A frequently encountered problem is transitional syndrome whereby the nerves adjacent to an open fusion and instrumentation become compressed. The treatment is often an additional surgery with extension of the fusion and instrumentation. This may in-part be due to the initial fusion procedure dissecting supporting muscles and ligaments creating an iatrogenic instability that leads to adjacent level stenosis. In addition, large open procedures often result in extensive scar formation that can lead to conditions such as arachnoiditis and failed back syndrome. These patients suffer significant and debilitating pain which is often refractory to additional surgery. Many can no longer work or conduct normal activities of daily living.

In an attempt to preserve normal anatomical structures during spine surgery, minimally invasive surgical procedures have been devised. One such procedure involves the use of a series of muscle dilators that spread open the muscle fibers of the spine to create a pathway to the spine. A Kirschner (K) wire (a thin metal wire) is initially introduced through a small incision and directed towards the spinal pathology. The position of the K-wire is visualized by a fluoroscopic imaging system to identify its location. An initial narrow diameter muscle dilator is passed over the K-wire, and the K-wire is removed and subsequent larger muscle dilators are continually passed. When the opening is large enough, an access tube or retractor is positioned around the last muscle dilator through which the surgery is performed. The inner sequential muscle dilators are then removed allowing the surgeon to operate through the tubular retractor. The retractors come in a variety of lengths and diameters for different patients and procedures.

Unfortunately, a number of complications have occurred using the previously described system. The K-wire is very thin and sharp and can be easily passed to deep and into the spinal cord or injure a nerve root or large blood vessel. Additionally considerable downward force is required to pass the muscle dilators towards the spine. Incidences have occurred in which the dilators are passed into the spinal canal resulting in neural injury and paralysis. The muscle dilators also tend to be pushed upward out of the wound requiring multiple repositioning during placement, each time placing the neural structures at risk. This is especially true for large muscular individuals. Lastly, multiple, sequentially larger dilators are used causing considerable patient risk with placement of each muscle dilator. Therefore, it is desirable to improve the known minimally invasive surgical access devices.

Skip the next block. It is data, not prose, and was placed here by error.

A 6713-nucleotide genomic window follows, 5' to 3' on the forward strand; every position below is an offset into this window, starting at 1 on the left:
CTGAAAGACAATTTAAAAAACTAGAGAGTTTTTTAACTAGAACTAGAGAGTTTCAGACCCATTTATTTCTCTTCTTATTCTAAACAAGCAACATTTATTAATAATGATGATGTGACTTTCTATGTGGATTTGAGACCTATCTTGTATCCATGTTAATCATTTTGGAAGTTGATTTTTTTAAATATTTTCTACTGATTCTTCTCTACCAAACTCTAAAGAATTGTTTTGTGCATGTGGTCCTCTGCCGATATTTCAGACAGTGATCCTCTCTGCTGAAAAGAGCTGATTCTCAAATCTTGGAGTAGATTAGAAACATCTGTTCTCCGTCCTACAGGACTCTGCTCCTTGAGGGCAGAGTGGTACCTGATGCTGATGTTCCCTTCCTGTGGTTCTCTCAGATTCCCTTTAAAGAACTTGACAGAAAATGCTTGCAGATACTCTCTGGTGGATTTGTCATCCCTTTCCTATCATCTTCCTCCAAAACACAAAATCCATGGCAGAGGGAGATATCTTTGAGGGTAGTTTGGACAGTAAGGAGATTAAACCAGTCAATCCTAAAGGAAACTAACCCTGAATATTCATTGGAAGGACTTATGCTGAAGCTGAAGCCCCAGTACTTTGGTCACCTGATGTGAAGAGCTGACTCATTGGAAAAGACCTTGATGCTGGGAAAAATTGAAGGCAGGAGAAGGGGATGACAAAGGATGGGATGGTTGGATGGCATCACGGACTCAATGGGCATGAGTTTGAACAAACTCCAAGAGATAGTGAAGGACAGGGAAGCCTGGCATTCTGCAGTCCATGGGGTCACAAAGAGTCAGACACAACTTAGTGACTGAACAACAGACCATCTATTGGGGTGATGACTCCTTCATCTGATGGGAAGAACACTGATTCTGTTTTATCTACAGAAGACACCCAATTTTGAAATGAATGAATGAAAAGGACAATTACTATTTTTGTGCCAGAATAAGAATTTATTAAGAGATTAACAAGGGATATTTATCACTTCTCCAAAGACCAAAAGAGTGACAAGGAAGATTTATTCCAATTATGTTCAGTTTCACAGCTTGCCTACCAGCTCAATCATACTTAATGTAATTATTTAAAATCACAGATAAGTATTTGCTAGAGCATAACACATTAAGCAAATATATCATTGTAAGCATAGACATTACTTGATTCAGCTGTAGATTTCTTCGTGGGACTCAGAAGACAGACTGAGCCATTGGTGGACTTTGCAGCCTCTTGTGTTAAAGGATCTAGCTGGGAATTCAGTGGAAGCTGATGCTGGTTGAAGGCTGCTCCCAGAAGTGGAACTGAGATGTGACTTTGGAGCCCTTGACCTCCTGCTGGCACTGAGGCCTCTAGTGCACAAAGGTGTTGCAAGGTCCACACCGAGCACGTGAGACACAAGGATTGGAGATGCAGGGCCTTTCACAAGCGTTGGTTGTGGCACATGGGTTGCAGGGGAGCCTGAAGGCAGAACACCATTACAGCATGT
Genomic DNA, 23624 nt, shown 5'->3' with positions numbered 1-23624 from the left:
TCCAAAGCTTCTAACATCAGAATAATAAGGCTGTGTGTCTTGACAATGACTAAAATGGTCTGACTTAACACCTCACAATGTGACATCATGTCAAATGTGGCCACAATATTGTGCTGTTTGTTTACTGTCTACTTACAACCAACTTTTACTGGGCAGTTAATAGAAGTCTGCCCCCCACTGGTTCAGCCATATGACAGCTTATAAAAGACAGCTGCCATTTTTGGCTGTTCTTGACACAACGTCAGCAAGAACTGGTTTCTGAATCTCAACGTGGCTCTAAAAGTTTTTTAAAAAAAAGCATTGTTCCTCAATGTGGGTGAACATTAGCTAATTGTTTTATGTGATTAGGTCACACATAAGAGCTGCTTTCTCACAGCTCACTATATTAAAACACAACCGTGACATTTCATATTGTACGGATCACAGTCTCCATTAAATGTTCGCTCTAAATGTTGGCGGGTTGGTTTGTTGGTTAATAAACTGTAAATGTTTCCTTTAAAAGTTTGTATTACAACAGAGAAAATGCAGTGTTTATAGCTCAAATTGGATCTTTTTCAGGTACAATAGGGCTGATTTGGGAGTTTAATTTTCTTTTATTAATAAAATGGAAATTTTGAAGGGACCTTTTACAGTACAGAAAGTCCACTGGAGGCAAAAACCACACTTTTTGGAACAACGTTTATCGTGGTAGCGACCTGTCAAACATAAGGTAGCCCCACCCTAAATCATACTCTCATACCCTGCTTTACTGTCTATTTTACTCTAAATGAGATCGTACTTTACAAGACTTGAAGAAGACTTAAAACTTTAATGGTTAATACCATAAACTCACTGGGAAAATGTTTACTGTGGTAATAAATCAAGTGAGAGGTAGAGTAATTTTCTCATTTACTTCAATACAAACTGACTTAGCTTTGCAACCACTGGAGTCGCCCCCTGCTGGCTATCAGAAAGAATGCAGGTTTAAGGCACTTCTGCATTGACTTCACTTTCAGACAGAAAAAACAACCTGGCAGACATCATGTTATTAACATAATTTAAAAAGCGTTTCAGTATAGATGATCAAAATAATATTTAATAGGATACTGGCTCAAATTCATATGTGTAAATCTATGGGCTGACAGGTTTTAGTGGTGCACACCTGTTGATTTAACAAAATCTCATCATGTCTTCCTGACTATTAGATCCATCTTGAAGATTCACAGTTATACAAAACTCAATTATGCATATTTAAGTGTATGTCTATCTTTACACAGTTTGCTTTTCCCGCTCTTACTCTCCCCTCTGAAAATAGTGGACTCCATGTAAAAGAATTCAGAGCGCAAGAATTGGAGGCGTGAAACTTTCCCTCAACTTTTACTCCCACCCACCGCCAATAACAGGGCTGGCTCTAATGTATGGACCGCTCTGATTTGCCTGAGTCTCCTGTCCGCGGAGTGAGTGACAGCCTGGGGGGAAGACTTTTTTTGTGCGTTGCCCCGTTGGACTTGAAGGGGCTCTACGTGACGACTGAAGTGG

SUMMARY OF THE INVENTION

In accordance with the teachings of the present invention, a minimally invasive surgical access device is disclosed that allows access to a pathology being treated while significantly reducing the risk of damaging anatomical structures proximate the pathology. The access device includes a base portion having a bore extending therethrough. Retractor blades including inner and outer threads are pivotably mounted to the base portion. An insertion handle having an elongated body is attached to and extends through the bore in the base portion, and includes tabs for holding the retractor blades together in a conical orientation. The insertion handle is used to thread the retractor blades into the soft tissue of the patient towards the pathology. When the retractor blades are in place, the insertion handle is removed from the base portion, and a core hollow screw having a threaded outer portion is inserted through the opening of the base portion. An access handle is attached to the core hollow screw and is used to rotate the core hollow screw so that the threaded portion of the core hollow screw and the internal threads of the retractor blades interact to separate the retractor blades and expose the pathology through an internal bore in the core hollow screw.

Additional features of the present invention will become apparent from the following description and appended claims, taken in conjunction with the accompanying drawings.

BRIEF DESCRIPTION OF THE DRAWING

FIG. 1 is a perspective view of a base portion including pivotable retractor blades of a surgical access device assembly, according to an embodiment of the present invention;

FIG. 2 is a top view of the base portion shown in FIG. 1;

FIG. 3 is a perspective view of an insertion handle that attaches to the base portion of the access device assembly to thread the retractor blades through soft tissue of a patient;

FIG. 4 is a perspective view of the insertion handle mounted to the base portion of the access device assembly;

FIG. 5 is an enlarged view of a portion of the retractor blades of the base portion showing how the retractor blades are locked together when the insertion handle is mounted to the base portion;

FIG. 6 is a front view of a core hollow screw that is threadably engagable with the retractor blades of the base portion;

FIG. 7 is a front view of an access handle that attaches to the core hollow screw to threadably insert the core hollow screw into the base portion;

FIG. 8 is a front view of the access handle attached to the core hollow screw;

FIG. 9 is a perspective view of the core hollow screw threaded into the retractor blades to expose the pathology being treated; and

FIG. 10 is a top view of the base portion with the core hollow screw inserted into the retractor blades.

DETAILED DESCRIPTION OF THE EMBODIMENTS